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Q. What's the antidote once there is radioactive fallout?
A. Potassium iodide pills can block uptake of radioactive iodine and protect the thyroid gland, but they must be used quickly. "Ideally, you'd give it before they're exposed or at the time" of exposure, Mettler said. "After 12 hours, it's hardly useful" unless exposure is continuing.
Q. If fallout is occurring, should people flee or stay?
A. Each situation is different and can change rapidly. Japanese officials urged tens of thousands of people to evacuate from a 12-mile zone, but now have told many more in a broader region, about 20 miles from the troubled plant, to seal themselves indoors.
Q. Is this like Chernobyl?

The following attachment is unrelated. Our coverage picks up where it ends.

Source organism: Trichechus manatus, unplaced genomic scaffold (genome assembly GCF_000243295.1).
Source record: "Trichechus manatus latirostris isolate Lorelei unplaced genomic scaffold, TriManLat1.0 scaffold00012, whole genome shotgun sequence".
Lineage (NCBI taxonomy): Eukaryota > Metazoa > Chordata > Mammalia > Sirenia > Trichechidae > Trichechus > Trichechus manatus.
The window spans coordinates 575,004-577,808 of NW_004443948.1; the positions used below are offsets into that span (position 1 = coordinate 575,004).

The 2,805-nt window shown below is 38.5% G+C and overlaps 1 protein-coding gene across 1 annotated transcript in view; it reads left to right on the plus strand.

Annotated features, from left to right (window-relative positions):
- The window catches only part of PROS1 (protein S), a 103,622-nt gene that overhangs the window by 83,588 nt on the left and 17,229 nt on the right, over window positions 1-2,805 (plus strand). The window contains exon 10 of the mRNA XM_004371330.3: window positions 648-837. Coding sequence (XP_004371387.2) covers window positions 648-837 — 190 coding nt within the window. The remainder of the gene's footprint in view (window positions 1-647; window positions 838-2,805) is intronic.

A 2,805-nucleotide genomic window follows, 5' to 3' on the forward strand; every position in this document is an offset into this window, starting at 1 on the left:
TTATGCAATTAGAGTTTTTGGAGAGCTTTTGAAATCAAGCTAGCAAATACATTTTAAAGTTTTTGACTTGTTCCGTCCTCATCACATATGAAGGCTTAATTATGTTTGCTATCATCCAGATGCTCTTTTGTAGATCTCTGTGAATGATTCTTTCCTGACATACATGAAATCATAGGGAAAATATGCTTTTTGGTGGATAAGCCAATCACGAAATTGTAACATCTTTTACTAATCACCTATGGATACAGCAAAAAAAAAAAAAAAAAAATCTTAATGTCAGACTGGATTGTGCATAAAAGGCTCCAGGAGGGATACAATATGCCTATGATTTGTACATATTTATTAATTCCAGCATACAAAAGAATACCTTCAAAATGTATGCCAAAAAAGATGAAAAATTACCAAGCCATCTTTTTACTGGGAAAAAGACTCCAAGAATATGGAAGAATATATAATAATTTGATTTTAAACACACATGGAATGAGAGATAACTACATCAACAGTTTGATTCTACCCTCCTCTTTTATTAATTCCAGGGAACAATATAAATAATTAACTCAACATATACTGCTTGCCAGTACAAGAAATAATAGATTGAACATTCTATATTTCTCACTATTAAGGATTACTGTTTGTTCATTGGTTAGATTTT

A. No. That Russian plant had no containment vessel around its reactor, so when an explosion occurred, large chunks of radioactive fuel from the core spewed out. That fuel contained cesium, a longer-lasting and more hazardous radioactive material than the shorter-lived radioactive iodine that has mostly been released in Japan. Still, there have been reports of some cesium release in Japan, prompting worries that a meltdown may be occurring.
Copyright 2011 The Associated Press. All rights reserved. This material may not be published, broadcast, rewritten or redistributed.
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